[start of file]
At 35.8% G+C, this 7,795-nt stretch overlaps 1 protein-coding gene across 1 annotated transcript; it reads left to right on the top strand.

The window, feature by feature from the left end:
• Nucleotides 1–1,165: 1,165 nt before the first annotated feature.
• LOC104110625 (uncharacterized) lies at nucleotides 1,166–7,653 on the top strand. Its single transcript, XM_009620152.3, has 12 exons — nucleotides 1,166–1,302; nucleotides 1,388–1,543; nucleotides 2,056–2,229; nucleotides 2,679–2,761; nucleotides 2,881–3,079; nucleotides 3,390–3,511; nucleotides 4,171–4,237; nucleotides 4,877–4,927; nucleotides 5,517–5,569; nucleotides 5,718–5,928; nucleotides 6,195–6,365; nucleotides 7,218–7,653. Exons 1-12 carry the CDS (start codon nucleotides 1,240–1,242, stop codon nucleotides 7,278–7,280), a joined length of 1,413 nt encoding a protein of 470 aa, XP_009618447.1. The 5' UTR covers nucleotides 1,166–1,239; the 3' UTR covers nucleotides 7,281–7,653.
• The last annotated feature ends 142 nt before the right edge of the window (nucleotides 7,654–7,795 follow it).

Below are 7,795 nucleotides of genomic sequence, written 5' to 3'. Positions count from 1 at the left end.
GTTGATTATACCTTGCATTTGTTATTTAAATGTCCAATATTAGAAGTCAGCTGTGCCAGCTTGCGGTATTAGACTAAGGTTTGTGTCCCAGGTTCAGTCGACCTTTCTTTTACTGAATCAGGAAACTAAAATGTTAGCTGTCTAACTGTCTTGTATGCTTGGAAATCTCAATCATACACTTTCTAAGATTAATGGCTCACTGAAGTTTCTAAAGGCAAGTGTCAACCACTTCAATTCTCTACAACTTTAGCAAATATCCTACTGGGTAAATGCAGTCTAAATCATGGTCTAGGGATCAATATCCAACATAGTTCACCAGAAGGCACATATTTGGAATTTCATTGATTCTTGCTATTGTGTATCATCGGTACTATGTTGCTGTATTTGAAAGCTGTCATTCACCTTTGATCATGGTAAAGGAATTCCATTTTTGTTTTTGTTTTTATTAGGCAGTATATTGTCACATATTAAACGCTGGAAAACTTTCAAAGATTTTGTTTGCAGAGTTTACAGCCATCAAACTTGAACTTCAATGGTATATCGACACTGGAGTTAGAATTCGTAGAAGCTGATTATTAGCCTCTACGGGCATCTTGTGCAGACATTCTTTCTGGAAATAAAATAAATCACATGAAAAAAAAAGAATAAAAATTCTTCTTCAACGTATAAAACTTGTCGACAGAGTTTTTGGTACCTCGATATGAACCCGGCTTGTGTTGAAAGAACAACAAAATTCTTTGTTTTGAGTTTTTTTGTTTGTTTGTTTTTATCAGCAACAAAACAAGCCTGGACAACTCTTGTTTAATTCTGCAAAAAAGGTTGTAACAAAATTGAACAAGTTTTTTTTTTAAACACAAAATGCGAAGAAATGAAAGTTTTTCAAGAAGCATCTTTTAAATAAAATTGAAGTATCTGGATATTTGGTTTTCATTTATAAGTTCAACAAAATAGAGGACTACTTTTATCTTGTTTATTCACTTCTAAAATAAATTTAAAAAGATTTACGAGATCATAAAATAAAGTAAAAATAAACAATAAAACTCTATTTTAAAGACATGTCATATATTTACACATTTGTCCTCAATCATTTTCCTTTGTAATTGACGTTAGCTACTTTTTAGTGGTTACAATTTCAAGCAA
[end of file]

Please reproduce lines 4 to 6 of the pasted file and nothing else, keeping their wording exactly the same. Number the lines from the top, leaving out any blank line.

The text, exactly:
• LOC104110625 (uncharacterized) lies at nucleotides 1,166–7,653 on the top strand. Its single transcript, XM_009620152.3, has 12 exons — nucleotides 1,166–1,302; nucleotides 1,388–1,543; nucleotides 2,056–2,229; nucleotides 2,679–2,761; nucleotides 2,881–3,079; nucleotides 3,390–3,511; nucleotides 4,171–4,237; nucleotides 4,877–4,927; nucleotides 5,517–5,569; nucleotides 5,718–5,928; nucleotides 6,195–6,365; nucleotides 7,218–7,653. Exons 1-12 carry the CDS (start codon nucleotides 1,240–1,242, stop codon nucleotides 7,278–7,280), a joined length of 1,413 nt encoding a protein of 470 aa, XP_009618447.1. The 5' UTR covers nucleotides 1,166–1,239; the 3' UTR covers nucleotides 7,281–7,653.
• The last annotated feature ends 142 nt before the right edge of the window (nucleotides 7,654–7,795 follow it).

Below are 7,795 nucleotides of genomic sequence, written 5' to 3'. Positions count from 1 at the left end.